During these very Last Days when much work remains to be done on the mission field to fulfill the Great Commission despite the short time which remains, the Lord is providing “new wine”. This new wine enables the Lord’s harvest workers to do the miraculous works that Jesus did in the gospels (John 14:11-12) as irrefutable and compelling evidence to those who never heard that Jesus is the Messiah—the only way to the One True God who created the heavens and the earth. This new wine is now resulting in an acceleration in Third World missions. Through powerful miracles, house churches among gospel-resistant peoples can be planted in a single initial visit by trained harvest workers.
But this “new wine” might not be readily acceptable to established mission leaders who have been enjoying the “old wine” for many years.
Luke 5:38 No, new wine must be poured into new wineskins. 39 And no one after drinking old wine wants the new, for they say, ‘The old is better.’”
In this article, the “old wine” refers to the traditional model of missions which focuses on humanitarian good works such as feeding the poor, caring for orphans, education (whether secular or theological), and other works which better the living conditions of target peoples demonstrating to them the love of Jesus Christ.
Those who are used to and satisfied drinking the old wine might not be drawn to the new. After having spent decades devoting themselves and their resources to traditional approaches, they might not want to acknowledge that the “new” approach might be more fruitful—despite the “new” following the pattern in the gospels and Acts very closely—unlike their traditional approach. One’s church background will certain color one’s view of the “new” approach. The risk of alienating traditional supporters by switching to an approach focusing on the miraculous might also play a role in a leader’s reluctance to accept and enjoy the new wine.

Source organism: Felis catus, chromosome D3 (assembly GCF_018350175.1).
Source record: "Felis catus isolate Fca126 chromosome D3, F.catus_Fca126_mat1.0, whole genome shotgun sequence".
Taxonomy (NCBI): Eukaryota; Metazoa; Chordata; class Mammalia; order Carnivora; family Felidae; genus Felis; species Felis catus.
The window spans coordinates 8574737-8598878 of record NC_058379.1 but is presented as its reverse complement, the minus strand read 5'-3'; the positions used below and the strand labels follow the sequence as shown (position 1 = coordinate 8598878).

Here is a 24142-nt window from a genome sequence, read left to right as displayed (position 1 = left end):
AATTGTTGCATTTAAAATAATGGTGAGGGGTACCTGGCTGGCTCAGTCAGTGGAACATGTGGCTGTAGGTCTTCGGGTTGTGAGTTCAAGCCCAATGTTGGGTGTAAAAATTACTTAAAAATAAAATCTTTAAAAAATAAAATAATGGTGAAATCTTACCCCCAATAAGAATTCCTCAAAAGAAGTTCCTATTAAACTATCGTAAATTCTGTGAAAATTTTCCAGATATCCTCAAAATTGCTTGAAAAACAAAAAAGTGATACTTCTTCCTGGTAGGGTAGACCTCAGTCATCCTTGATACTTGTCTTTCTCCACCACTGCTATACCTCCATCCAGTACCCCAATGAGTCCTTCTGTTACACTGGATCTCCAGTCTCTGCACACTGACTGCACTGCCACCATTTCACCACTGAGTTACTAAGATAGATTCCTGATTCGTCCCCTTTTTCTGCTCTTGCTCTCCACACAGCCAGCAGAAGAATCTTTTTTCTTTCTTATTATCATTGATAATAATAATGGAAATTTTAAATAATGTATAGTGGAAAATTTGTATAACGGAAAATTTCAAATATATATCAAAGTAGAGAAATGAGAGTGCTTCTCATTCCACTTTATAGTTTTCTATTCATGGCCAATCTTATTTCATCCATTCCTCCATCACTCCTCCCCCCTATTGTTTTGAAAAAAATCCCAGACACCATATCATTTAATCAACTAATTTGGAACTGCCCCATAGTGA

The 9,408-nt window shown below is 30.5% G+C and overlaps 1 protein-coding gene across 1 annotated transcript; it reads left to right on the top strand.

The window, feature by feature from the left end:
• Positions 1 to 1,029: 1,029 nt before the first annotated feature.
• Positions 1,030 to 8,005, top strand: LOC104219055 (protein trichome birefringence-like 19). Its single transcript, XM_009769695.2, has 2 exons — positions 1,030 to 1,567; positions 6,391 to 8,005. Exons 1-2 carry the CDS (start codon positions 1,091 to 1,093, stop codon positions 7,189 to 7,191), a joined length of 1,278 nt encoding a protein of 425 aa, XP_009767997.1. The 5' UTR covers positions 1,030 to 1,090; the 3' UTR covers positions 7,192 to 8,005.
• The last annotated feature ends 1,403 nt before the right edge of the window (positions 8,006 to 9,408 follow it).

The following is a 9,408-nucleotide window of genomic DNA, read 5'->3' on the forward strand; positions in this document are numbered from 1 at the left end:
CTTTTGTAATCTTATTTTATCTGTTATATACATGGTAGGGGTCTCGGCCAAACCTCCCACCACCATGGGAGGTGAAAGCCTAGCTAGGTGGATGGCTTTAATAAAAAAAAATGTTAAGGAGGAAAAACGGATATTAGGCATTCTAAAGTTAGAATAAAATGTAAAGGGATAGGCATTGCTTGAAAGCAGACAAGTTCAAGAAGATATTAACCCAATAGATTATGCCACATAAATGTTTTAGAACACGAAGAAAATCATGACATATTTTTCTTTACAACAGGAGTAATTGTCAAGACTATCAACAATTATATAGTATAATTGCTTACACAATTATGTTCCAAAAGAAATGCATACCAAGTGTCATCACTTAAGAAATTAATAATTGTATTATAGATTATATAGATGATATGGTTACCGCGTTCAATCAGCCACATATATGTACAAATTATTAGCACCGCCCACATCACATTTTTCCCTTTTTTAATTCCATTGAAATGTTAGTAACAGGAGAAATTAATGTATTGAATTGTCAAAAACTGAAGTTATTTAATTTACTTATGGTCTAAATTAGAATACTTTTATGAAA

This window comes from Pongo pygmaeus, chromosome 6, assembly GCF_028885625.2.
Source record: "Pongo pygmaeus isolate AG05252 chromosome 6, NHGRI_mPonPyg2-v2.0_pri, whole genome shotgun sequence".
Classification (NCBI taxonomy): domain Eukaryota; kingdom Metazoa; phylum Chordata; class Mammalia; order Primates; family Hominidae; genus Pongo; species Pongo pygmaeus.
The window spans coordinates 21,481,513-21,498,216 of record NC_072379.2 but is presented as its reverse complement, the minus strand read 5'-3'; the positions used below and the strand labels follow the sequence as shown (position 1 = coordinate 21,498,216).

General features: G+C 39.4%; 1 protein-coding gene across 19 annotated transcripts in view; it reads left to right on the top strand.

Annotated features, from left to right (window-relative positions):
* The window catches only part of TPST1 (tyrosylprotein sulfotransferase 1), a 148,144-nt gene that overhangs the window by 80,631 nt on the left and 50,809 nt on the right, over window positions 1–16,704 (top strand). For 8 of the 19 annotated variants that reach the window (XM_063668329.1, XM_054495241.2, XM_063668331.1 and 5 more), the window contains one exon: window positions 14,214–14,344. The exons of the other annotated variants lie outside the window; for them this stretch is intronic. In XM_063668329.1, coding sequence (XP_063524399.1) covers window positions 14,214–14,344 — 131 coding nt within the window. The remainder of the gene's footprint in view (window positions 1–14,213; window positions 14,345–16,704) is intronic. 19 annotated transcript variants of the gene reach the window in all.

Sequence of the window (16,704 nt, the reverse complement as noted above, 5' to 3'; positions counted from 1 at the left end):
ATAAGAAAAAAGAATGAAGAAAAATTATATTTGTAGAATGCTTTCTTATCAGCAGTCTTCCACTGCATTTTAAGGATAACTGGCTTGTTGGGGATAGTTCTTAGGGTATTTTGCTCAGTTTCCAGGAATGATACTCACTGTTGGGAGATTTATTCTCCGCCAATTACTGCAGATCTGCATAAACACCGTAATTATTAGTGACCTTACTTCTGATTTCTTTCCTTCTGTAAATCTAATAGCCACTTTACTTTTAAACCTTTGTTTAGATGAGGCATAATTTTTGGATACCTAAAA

The new wine will be received primarily by younger leaders and disciples who are not yet established in ministry, or by those who are called and have a hunger for the miraculous and the abundant harvests which will inevitably follow.
But many if not most who are satisfied drinking the old wine will not want the new. They say, “The old is better.”
However, among the new generation of leaders now rising up in the body of Christ, many will want and enjoy the new.
New wine must be poured into new wineskins.
The “new wine” enjoyed by our faceless workers in India